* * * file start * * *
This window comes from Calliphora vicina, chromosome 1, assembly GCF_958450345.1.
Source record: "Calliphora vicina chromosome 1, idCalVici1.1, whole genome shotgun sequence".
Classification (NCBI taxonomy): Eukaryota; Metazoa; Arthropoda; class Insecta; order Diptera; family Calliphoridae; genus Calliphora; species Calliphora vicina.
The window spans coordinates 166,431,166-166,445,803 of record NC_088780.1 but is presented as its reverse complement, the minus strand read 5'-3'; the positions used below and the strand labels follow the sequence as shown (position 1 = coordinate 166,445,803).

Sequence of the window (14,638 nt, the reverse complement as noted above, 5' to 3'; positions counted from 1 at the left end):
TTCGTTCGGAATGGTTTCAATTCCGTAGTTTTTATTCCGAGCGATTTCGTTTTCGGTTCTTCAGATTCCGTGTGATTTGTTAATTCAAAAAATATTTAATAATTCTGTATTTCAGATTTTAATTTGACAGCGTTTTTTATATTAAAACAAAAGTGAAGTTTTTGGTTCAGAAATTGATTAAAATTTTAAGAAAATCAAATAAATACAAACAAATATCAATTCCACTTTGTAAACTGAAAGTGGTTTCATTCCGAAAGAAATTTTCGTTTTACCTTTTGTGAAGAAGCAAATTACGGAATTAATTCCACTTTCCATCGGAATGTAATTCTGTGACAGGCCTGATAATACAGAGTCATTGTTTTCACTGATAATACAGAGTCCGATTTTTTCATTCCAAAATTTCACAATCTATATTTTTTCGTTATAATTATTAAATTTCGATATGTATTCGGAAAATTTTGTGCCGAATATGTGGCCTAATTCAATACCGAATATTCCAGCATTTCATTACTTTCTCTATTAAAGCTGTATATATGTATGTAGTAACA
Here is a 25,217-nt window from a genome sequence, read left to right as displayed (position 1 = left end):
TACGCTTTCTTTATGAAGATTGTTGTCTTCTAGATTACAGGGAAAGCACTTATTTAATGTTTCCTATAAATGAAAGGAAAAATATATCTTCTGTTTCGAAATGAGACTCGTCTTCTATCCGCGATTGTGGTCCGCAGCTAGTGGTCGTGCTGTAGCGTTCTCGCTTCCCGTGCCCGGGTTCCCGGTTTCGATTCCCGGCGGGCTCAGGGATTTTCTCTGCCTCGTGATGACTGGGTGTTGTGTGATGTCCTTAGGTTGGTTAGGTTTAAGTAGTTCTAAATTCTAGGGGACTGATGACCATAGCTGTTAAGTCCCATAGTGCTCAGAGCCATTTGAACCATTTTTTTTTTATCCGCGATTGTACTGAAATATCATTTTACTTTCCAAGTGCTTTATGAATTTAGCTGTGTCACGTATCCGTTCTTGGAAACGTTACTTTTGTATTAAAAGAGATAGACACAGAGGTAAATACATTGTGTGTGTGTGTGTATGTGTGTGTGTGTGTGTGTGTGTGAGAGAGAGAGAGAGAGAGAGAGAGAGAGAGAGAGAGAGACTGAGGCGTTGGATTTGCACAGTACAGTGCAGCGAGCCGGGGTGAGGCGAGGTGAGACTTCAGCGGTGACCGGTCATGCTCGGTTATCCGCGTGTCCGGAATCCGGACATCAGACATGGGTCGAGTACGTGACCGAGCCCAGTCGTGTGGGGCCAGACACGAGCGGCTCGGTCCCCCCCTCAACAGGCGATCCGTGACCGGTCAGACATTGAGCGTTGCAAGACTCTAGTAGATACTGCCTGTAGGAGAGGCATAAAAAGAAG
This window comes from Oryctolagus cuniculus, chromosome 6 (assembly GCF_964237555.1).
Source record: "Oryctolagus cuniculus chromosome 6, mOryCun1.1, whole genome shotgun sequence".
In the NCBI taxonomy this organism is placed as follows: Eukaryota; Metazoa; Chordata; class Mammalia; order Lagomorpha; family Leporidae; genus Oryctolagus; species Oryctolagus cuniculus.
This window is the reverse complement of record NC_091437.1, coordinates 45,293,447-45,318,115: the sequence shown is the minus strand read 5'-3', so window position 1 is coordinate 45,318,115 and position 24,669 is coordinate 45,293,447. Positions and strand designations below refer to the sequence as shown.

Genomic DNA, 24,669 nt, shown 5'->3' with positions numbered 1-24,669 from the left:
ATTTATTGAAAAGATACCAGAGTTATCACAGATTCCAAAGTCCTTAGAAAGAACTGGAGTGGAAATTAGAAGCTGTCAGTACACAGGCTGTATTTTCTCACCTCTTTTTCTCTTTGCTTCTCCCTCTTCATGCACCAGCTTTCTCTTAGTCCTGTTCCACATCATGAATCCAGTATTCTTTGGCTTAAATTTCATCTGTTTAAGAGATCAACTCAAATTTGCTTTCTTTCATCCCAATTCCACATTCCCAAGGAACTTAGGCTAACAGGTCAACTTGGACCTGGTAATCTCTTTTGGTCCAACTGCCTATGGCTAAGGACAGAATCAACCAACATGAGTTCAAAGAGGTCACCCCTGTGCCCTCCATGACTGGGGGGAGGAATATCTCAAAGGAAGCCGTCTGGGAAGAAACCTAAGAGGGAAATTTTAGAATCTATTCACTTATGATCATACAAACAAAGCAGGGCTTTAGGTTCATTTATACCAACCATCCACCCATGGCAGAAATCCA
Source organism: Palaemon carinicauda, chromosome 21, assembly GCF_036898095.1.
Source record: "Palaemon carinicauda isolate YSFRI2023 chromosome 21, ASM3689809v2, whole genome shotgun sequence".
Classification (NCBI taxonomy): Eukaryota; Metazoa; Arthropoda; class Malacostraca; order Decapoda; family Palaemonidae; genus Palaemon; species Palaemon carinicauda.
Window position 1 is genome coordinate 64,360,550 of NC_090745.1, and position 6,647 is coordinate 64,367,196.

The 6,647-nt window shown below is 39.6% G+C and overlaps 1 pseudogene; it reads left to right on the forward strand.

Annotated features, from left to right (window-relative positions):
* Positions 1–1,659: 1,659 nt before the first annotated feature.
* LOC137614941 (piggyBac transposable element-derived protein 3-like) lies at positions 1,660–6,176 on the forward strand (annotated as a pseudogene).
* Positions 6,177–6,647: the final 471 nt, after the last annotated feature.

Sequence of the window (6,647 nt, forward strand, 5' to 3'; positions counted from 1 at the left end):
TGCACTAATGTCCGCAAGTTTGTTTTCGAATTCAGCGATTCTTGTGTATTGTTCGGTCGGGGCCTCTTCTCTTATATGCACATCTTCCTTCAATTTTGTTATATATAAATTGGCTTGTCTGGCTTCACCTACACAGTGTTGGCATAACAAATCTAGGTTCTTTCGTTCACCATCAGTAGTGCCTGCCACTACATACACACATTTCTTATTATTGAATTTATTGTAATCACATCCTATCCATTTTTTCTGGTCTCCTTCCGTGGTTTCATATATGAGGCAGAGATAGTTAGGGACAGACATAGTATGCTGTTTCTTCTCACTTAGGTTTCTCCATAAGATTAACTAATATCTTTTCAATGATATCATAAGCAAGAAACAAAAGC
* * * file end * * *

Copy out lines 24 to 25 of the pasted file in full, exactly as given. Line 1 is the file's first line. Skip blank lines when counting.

Sequence of the window (6,647 nt, forward strand, 5' to 3'; positions counted from 1 at the left end):
TGCACTAATGTCCGCAAGTTTGTTTTCGAATTCAGCGATTCTTGTGTATTGTTCGGTCGGGGCCTCTTCTCTTATATGCACATCTTCCTTCAATTTTGTTATATATAAATTGGCTTGTCTGGCTTCACCTACACAGTGTTGGCATAACAAATCTAGGTTCTTTCGTTCACCATCAGTAGTGCCTGCCACTACATACACACATTTCTTATTATTGAATTTATTGTAATCACATCCTATCCATTTTTTCTGGTCTCCTTCCGTGGTTTCATATATGAGGCAGAGATAGTTAGGGACAGACATAGTATGCTGTTTCTTCTCACTTAGGTTTCTCCATAAGATTAACTAATATCTTTTCAATGATATCATAAGCAAGAAACAAAAGC